Every parent wants their child to have the best possible start at university - and part of that is making sure they've packed everything they'll need to settle in smoothly.
No student wants to spend freshers week running around the shops, when they could be making friends and discovering what their new city has to offer.
So whether your son or daughter is departing imminently, or you want to keep your eyes peeled for bargains ahead of them going next year, we've pulled together a quick checklist of what they'll need. While by no means comprehensive, it should cover the key items.
Plus, we've included some tips on what they don't need to bother with or can pick up later.
Chances are your son or daughter isn't a culinary protege along the lines of a Ramsay, Blumenthal or Berry. So there's no need to arm them with every nifty kitchen gadget - will they really use that sleek enough to warrant the price?
If in doubt, stick to good ol' cutlery, plates, pots and pans.
This is a great opportunity to teach your child a few basic recipes before they leave home; this way they'll only take the utensils they'll use (and give you some peace of mind that they won't starve or rely on takeaways every night).
Check with their housing office what exactly is provided with their accommodation. If they can get in touch with their future housemates, they can coordinate on what each person brings, too.
Your child's halls might already have this covered, but take your own if they don't - particularly if they're fussy about thread counts or the fluffiness of their pillow. After all, sleep is important - especially in new surroundings.
The housing office may have bundle packs for sale when you move in, to save you rushing off to the nearest shopping centre (although we can't say for sure that these will be the cheapest option).
Your child will already have to contend with the dreaded 'freshers flu'; so if they can avoid drip-drying next to the heater after showering because they've not packed a towel, they'll be more likely to come out of freshers' week with a clean bill of health.
Make sure they have more than one, too. Student housing isn't always the warmest; so they may find themselves without it for a day or two if it's hanging to dry - especially during the colder winter months.
Also, remember other showering essentials, such as flannels or shower puffs.
Stock up on their favourite brand of toiletries, so they don't have to worry about this for a few weeks.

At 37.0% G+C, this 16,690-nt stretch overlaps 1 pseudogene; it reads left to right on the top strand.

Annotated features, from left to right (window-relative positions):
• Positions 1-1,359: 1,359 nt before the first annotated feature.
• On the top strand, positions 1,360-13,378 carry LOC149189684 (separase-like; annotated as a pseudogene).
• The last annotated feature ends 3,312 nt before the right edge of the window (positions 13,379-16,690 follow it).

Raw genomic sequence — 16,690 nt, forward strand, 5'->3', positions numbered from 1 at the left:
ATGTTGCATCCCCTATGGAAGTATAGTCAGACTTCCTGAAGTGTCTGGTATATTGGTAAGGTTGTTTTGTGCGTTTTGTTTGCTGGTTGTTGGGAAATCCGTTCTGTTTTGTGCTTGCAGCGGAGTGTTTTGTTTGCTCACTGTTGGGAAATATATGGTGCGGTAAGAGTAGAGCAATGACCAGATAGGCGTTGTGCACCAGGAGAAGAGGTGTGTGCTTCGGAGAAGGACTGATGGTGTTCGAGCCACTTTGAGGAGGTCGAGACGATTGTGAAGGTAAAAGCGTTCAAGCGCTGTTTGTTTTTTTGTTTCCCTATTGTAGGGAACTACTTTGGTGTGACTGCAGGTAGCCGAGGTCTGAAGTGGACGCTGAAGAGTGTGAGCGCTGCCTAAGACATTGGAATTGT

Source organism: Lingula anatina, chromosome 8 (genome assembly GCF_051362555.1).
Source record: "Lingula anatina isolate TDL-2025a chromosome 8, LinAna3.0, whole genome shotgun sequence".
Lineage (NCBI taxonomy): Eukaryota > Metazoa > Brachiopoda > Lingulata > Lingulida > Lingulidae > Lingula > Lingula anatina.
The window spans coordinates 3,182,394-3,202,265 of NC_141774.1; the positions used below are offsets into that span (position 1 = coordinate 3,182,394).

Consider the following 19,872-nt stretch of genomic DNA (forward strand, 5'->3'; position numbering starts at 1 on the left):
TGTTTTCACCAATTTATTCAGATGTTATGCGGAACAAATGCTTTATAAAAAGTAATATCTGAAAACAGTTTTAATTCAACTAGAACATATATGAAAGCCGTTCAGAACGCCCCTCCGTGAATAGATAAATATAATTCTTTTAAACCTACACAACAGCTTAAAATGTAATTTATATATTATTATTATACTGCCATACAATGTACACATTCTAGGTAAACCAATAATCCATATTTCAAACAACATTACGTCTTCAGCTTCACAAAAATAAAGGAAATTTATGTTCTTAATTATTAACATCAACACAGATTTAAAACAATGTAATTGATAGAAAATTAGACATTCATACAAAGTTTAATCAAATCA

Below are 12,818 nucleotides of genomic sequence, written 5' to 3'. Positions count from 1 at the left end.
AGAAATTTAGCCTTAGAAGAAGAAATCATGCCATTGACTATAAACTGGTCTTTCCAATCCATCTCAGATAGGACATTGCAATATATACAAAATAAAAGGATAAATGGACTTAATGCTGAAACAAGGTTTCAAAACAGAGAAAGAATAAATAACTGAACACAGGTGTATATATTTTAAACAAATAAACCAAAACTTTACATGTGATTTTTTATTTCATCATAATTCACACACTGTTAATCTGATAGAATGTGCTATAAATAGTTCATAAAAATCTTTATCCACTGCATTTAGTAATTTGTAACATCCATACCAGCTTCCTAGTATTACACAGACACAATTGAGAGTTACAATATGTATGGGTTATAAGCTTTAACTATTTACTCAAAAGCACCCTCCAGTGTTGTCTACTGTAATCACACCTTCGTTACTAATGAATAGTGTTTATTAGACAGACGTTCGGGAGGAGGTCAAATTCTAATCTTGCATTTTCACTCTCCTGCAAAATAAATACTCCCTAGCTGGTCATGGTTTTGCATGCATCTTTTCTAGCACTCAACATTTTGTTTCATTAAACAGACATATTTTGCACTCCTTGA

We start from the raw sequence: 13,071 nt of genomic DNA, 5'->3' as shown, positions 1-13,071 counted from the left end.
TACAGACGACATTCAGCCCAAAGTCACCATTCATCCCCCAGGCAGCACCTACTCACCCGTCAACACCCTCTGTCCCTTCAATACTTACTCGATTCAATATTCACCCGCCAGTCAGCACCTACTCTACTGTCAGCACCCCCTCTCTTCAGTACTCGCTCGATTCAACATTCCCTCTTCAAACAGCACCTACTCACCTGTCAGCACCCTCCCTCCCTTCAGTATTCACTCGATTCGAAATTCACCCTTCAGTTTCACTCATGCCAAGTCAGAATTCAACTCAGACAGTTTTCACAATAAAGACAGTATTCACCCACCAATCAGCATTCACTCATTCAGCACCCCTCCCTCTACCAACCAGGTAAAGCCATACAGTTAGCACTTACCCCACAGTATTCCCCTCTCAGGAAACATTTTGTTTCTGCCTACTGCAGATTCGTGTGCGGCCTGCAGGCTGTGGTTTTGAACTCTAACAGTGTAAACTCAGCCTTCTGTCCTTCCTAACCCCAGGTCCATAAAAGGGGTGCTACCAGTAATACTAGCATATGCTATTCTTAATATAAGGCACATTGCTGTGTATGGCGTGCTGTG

In fact, nice-smelling fancy toiletries can be an underrated moving gift - one your child may only come to appreciate after living on the basics for a term.
After a long day of moving and unpacking, they'll be ready for their first night out (or a hot shower and film night with new pals).
Your child will need a laptop for assignments and ongoing work, but it'll also come in handy for streaming films and Skyping home.
If they don't already own a laptop - or they need a new one - . Our guide explores different laptops and budgets for different courses (eg if they're a computer science or multimedia student), as well as student discounts to look out for both on laptops and specialist software.
Other student tech buys might include a nice set of headphones to block out noisy housemates while studying, and a printer if they don't want to rely on campus library facilities.
If your child manages a medical condition through medication (eg asthma, diabetes or epilepsy), make sure they have enough supplies to tide them over until they register at a local GP at university, or come home to visit.
This might also include items that aren't as high priority - think daily contact lenses or anything they depend on for a good night's sleep.
In fact, it's worth getting those doctor/optician/dentist appointments in before they head to uni, particularly if they have a condition they're sensitive about or one they haven't managed on their own away from home.
For their first term at uni, your son or daughter probably won't need their summer wardrobe. So make sure they have enough clothes to see them through until the Christmas break (or until they plan to visit home) - they're less likely to splash out on new clothes this way.
While you can never predict the weather 100%, it's safe to expect cold days and nights from October onward; so even if it's still sunny when they move, it's a good idea to take a few jumpers, other knitwear, some jeans/trousers, a (winter) coat etc.
If they're living in a private rental, they'll be responsible for energy bills (unless this is included in their rent - check this!). Throwing on a jumper rather than turning up the thermometer will keep their bills down.
Southerners, keep in mind that it often gets colder the further north you go, while it can get chilly if your child is studying by the coast.
Yes, your child will want to hit the ground running on their course; but resist the temptation to go mad with colour-coded folders and highlighters, or order every book on their reading list for their first year.
A few pens and a notepad will likely be enough, though this will depend on their course - for instance, art students will probably need special equipment and materials.
Otherwise, lecture notes can be made on a laptop or tablet - making it easier to share them with others, keep organised and access them on the go.
Unless your child has a long reading list to get cracking on before their first week of lectures, books can be bought later. Pick them up cheaper online or through older students who are selling on theirs.
Plus, a lot of journals and reading materials might be available online or via the campus library.
Your son or daughter's room may feel a little plain when they move in, but that's nothing that a few home comforts can't solve eg fairy lights and pictures.
But don't just transport their entire bedroom from your home to uni. They can always print photos once they arrive and pick up posters from campus fairs during freshers' week.